Furthermore, depending on the UPHO user’s role (eg, public health organizations and primary care physicians) and interests, access can be gained to certain features within the dashboard. For instance, public health officials can visualize graphical representations of analytical results on the dashboard (eg, correlation plots, bar charts, hotspot maps, temporal graphs, and spatial distribution maps). Similarly, physicians may also utilize graphs and charts to summarize and provide context to data from patients’ electronic health records, thereby allowing for better clinical decision-making and improved health care efficiency. The dashboard is not limited for use only by scientific investigators, epidemiologists, and health care professionals. Measures of SDoH from the dashboard can be accessible to both the general public and to government officials to identify neighborhood-level risk factors to inform decisions and policymaking. Accordingly, examples of the current and future applications of the UPHO platform include a policymaker who needs to make reliable, accurate, and informed decisions on school reopening and effective policy implementation during a disease outbreak or a clinician who uses information from a patient’s postal codes for diagnostic reasoning, monitoring, and disease management. In addition to the epidemiological surveillance of infectious diseases such as COVID-19, the UPHO may also have utility in monitoring and learning about chronic diseases; for example, cancers in the urban population. The platform implements an intelligent digital health solution that offers the appropriate security and access control mechanisms that are necessary to achieve protections on the privacy of health data.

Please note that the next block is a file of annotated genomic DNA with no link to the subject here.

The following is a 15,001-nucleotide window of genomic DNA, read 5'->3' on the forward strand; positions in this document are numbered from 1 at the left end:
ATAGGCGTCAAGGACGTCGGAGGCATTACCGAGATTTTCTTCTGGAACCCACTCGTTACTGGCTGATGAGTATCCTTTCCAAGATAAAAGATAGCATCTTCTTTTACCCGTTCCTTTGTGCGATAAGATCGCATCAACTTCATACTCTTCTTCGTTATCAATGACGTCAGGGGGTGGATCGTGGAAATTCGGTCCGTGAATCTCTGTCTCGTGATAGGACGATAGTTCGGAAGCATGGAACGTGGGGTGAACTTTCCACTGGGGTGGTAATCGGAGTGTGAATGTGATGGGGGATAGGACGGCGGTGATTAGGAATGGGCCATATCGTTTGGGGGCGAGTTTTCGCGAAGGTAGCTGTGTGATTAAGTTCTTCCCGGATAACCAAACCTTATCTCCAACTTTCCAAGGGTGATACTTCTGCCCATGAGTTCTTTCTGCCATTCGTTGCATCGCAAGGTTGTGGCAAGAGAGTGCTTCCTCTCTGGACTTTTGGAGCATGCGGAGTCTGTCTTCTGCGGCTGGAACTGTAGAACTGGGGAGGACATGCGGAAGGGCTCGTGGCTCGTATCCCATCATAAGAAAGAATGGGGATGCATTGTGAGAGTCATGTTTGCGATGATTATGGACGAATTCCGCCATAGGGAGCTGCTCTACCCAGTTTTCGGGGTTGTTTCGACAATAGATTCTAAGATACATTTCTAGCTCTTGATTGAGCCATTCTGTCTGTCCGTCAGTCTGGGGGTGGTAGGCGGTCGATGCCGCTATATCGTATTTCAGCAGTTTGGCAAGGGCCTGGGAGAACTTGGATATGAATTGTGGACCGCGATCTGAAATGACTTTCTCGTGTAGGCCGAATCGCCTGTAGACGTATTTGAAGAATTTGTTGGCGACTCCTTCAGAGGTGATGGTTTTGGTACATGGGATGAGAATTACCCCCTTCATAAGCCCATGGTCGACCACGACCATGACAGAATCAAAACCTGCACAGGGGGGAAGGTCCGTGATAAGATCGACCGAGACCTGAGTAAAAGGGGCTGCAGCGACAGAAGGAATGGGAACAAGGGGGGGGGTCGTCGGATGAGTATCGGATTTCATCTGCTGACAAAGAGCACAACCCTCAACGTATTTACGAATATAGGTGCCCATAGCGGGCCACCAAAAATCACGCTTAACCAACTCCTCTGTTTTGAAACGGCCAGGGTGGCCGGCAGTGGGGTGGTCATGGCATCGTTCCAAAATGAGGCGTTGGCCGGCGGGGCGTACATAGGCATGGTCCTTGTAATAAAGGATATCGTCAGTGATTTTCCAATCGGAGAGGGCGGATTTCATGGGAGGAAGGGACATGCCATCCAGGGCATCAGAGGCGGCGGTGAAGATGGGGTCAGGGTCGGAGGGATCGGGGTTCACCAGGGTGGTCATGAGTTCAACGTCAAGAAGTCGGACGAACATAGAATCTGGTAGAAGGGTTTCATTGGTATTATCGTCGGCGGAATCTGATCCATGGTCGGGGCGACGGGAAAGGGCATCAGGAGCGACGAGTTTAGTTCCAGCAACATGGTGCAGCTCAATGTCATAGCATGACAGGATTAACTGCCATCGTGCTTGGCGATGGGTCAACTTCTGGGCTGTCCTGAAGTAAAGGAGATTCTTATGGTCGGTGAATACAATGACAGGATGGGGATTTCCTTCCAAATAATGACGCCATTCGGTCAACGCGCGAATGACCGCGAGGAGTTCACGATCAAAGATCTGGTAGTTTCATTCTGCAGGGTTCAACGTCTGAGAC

Although this knowledge-based surveillance platform facilitates intelligent query-answering, there is some potential for improvement that could be considered for future studies. Relationships between upstream risk factors and health outcomes are important, but the addition of contextual knowledge would provide better insights. Consequently, future studies are required to incorporate a semantics layer into the UPHO platform, through which we will define domain ontologies and import some existing ontologies (eg, to study chronic conditions such as obesity ) to encode epidemiological knowledge, including concept hierarchies related to health indicators, concepts regarding statistical methods, and causal epidemiological axioms. The ontology will provide contextual knowledge that will help perform semantic inference. Together with the association results, the causal pathways from those inferences can render UPHO an integrated end-to-end analytics platform.